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LSC 250: Research Methods in the Communication Industry (Spring 2021) : For your First Assignment

This guide provides links to selected resources from among library collections and services to support students in LSC 250.

Search Terms

  • science misinformation
  • fake news
  • conspiracy
  • polarization
  • nationalism
  • social identity
  • motivated reasoning
  • gender and race
  • branding
  • influencer
  • YouTube or Twitter or Facebook or Instagram or Tiktok
  • mental health
  • online harassment
  • cyberbullying
  • trolling/bots

Suggested Journals for Browsing and Searching

For your first assignment, Dr. Chen has suggested some journals where communication scholars publish papers on social media topics. While you do not have to limit your reading to articles published within these journals, these journals may be interesting to browse and there are some strategies you can use to search within their contents (see the box, below).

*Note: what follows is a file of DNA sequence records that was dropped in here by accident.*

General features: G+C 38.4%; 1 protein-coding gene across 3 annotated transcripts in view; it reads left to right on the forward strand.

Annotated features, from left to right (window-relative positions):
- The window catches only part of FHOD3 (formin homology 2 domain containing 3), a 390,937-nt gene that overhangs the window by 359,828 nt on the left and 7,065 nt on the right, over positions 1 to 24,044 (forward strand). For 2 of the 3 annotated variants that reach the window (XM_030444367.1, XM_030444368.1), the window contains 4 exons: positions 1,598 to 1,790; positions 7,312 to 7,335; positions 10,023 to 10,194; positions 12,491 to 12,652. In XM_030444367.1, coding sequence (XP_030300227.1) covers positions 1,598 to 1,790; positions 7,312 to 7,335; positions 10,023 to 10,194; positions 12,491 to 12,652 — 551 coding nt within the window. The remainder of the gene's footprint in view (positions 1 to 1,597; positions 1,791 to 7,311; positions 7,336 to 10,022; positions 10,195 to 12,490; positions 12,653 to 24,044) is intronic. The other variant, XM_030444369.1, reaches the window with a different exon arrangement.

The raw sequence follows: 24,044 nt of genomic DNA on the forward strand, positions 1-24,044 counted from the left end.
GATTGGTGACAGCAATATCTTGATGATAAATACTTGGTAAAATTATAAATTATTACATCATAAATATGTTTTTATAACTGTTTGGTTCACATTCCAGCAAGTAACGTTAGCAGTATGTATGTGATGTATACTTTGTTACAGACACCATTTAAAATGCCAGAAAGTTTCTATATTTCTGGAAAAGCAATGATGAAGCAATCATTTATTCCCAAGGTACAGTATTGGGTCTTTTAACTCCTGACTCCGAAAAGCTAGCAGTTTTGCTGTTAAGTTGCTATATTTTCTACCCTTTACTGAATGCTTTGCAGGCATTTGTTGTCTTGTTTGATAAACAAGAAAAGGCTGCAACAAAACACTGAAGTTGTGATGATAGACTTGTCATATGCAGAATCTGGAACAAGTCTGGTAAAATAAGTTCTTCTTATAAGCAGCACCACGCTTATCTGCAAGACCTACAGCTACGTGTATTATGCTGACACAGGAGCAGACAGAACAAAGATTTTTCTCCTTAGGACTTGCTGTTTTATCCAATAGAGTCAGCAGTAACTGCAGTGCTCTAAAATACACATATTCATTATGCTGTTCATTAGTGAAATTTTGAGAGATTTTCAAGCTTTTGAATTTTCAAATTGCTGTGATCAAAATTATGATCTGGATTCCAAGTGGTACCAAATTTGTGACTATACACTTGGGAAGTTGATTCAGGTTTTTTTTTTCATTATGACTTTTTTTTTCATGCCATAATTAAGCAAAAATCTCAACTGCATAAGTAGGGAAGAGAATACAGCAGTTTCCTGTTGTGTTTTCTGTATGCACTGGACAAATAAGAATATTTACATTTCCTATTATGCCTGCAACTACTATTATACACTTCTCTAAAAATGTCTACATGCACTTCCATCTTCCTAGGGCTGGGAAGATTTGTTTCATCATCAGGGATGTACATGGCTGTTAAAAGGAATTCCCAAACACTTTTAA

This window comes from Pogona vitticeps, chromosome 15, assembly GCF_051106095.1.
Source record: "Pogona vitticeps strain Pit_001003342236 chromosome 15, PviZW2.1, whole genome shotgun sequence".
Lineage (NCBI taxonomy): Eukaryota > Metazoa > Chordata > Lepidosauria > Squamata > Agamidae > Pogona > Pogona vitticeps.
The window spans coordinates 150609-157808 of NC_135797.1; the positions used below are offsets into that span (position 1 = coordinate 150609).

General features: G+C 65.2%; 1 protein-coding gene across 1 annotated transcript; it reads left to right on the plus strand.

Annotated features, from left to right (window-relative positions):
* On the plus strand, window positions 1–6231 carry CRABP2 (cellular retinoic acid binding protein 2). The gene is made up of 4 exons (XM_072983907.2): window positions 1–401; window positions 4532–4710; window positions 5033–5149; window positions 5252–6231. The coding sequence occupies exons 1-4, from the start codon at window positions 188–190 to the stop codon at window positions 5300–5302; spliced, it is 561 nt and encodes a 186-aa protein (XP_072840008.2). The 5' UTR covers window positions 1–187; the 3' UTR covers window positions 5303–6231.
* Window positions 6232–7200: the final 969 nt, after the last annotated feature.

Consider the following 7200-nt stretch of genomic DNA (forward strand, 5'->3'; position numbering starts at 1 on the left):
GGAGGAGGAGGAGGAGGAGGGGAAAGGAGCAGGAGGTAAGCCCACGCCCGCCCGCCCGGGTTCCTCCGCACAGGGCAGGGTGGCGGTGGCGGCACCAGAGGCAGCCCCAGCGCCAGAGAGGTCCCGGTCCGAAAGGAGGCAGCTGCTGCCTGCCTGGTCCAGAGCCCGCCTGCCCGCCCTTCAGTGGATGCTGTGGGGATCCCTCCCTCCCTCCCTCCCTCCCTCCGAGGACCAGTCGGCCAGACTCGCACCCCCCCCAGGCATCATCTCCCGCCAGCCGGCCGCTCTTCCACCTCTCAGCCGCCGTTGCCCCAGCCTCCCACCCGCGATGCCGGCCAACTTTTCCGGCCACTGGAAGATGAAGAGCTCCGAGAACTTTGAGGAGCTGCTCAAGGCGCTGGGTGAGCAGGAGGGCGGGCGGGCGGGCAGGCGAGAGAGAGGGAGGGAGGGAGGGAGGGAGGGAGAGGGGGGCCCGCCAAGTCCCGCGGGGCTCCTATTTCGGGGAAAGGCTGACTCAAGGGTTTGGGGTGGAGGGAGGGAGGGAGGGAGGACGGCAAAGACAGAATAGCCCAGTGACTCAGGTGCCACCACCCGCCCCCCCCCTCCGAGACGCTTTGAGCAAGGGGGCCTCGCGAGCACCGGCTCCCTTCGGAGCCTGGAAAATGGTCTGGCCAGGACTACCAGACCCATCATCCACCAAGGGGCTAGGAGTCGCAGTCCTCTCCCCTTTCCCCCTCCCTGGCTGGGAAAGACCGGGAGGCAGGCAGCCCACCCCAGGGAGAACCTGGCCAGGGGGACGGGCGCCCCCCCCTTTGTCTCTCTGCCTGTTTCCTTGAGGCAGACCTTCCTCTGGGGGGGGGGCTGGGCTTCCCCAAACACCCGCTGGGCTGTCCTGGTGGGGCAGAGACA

The links from each journal in the right column will take you to a catalog record for the journal where you will see holdings information and links to follow to access available full-text. From off-campus, you will be prompted to log in with NetID and password. Available full-text holdings can be browsed by volume and issue.

Strategies for Searching within Specific Journals

Strategy #1 (the easy method):

Follow links to available full-text from the catalog record. Once within the full-text interface--either through the publisher's Website or another database interface--look for the search box to run a search for your topic within the contents of that specific journal. 

Important Tip: If running a search within the contents of a journal and looking for the most recently-published articles there, be sure to sort or to order your retrieval by "most recent date" or "newest first".

Strategy #2 (more challenging but our librarians can help!)

Many of the research literature databases can enable you to limit your search to a specific journal, provided that the database covers that journal. For instance, using databases such as Scopus or Web of Science, enter the journal name into one of the search boxes and set the drop-down field limit to source title or publication name (depending upon the database). Enter your topic terms within another box and run the search. 

See example from Web of Science:

Screen shot showing journal source limit in Web of Science database.